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Re: comments on client auth

From: "Brian M. Thomas" <bt0008@entropy.sbc.com>
> My issue, however, is one that I have not heard discussed at all so far on
> this list:  that of implicit trust.  There is implicit trust involved in any
> certification path that has a root that is someone else.  When I chase a
> chain of certificates to a trusted root, the thing that bothers me is *why*
> I trust that root.

To clarify here, when you speak of "I" you are referring to yourself as
the program?  You as the software running in a sense as the user's agent
need to trust the root?

> Put another way, *how* can I be sure that the trust that
> I as programmer had in the root that *I* intended to install in that place of
> trust is appropriate, given the possibility of compromise along the path from
> my statement of trust to the execution of the program?

So the issue is that in writing the program, you have in mind a root
which should be trusted, and you want to make sure that when instances
of the program later run, they use that same root?  It seems to me that
later instances should be thought of as not your agents, but those of
the user.  It is his wishes and trust which is relevant, not yours.
Now if he trusts you to choose the root, then your concern is valid,
since you are worrying about it as a proxy for him.

> The best thing that
> we could come up with in our implementation was that the programs all had the
> root name and key compiled into their execution code.  If we were able to be
> absolutely(well, all right, reasonably) certain that no one could substitute
> that key, either in the linking process, or during or after the delivery of
> the compiled executable, it would be all right, but a program doesn't know,
> does it, whether its code was appropriately protected from tampering?

Putting the root in the code is about as safe as you're going to get.  If
the root can be tampered with, the code could be tampered with as well.
Basically it is no longer "your program" if tampering has occured.  You
have no way of controlling the behavior of other people's programs.  This
fiction where you think of yourself as the program breaks down if
tampering has occured.  It's not "you" any more once that happens.

> Bear in mind that the issue is not whether the operating environment *can*
> be secured in such a way, but whether I can know at runtime that it *is* so
> secured.  If our friend A. Clueless User, for whom we are building all this,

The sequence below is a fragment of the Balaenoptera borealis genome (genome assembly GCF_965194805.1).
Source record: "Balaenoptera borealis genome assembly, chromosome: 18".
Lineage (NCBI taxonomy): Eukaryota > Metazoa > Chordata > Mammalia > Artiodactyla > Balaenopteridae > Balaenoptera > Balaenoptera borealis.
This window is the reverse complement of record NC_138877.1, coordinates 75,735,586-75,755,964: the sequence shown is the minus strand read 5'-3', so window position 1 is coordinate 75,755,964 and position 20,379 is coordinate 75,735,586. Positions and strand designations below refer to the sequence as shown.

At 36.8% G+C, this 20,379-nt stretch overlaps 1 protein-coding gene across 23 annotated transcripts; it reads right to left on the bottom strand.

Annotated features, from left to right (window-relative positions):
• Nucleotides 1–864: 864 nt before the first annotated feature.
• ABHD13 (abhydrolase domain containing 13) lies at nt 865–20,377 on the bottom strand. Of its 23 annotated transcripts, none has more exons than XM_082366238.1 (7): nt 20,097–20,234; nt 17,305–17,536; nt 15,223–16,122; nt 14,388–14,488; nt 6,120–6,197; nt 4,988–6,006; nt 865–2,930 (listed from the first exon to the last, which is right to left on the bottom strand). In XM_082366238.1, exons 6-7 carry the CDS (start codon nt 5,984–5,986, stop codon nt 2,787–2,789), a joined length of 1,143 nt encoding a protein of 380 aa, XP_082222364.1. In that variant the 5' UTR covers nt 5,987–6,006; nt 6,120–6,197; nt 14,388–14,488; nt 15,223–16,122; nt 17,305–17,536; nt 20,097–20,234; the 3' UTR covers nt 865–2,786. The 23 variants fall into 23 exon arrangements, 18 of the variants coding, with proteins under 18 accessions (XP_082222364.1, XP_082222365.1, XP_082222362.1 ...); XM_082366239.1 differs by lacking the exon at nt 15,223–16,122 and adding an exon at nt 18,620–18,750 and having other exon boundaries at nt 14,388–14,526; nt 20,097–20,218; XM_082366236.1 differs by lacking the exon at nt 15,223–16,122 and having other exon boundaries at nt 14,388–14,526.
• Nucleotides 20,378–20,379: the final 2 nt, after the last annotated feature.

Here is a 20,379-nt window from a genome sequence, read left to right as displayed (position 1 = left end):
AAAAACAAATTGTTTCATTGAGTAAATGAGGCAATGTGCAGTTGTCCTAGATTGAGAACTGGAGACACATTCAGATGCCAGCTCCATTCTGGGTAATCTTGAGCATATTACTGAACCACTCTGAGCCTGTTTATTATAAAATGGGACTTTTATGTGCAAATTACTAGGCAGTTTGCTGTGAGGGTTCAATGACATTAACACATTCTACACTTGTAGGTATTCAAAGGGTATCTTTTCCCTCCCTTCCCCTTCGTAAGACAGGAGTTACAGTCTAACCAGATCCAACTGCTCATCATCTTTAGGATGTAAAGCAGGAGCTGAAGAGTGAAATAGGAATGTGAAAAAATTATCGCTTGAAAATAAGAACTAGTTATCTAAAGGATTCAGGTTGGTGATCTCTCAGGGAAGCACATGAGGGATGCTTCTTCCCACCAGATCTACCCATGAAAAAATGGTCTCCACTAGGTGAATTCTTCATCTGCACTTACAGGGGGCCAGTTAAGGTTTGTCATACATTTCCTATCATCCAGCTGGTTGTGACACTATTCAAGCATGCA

> is fooled into running the wrong program, everything we worked for can be
> out the window (Obviously, this has always been true, and I want my level
> of paranoia to be reasonable %>, still...).

I think your second perspective here is the more useful one.  There is no
way for a program to know that it has not been altered.  Only an outsider
can check that, and that requires some other trust and verification

> On the other hand, if a certificate were to be made from any statement that
> could be uttered by any human in any appropriately understandable way (such
> as X.509 certificates and PGP certificates do about names, which humans who
> send or read mail messages can authorize appropriately), then chains of
> authority, not identity, would be possible, and (this is the point, finally)
> the final arbiter, the trusted root, is the relying party {him|her|it}self.

I'm afraid I don't understand this part.  Is the main point that the user
needs to be able to specify what he trusts, rather than the program?  He
is the "final arbiter"?  I think that is very reasonable but I don't
understand the comment about "chains of authority" and certificates being
made from any statement that could be uttered.

Maybe part of my problem is that you are criticizing something which I
do not accept.  The idea that a program should choose the trusted root
rather than the user seems a weak solution.  I realize that Netscape
has done this but hopefully it will not be widely copied.  What was the
application you discussed above where you built a root into the program?

> That's what we have been trying to do, but implicitly, via corruptible
> mechanisms.  All trust and authorization is therefore explicit, and the
> semantics of the authorization can be whatever the relying party wants it to
> be, since nobody else cares about it.  Obviously, standards could be evolved
> for those, but they could be specific to the applications, and not hold up
> generic standards efforts while they try to make absolutely sure they've
> figured out every nuance of every possible use of the generic standard.
> I think that's revolutionary in its simplicity and security.

So the idea would be that the user explicitly specifies whom he trusts to
do what?  And this is done on a per-application basis?  It would seem
that some commonality across applications would be useful.  If a user
switches from one email program to another it would be nice if his trust
relationships could be carried over.

Sorry if my comments do not seem relevant.  I worked several years ago on
the implementation of PGP and so I am coming at it from a perspective
where as much power as possible is put in the hands of the user.  You may
be looking at a different set of issues.

Hal Finney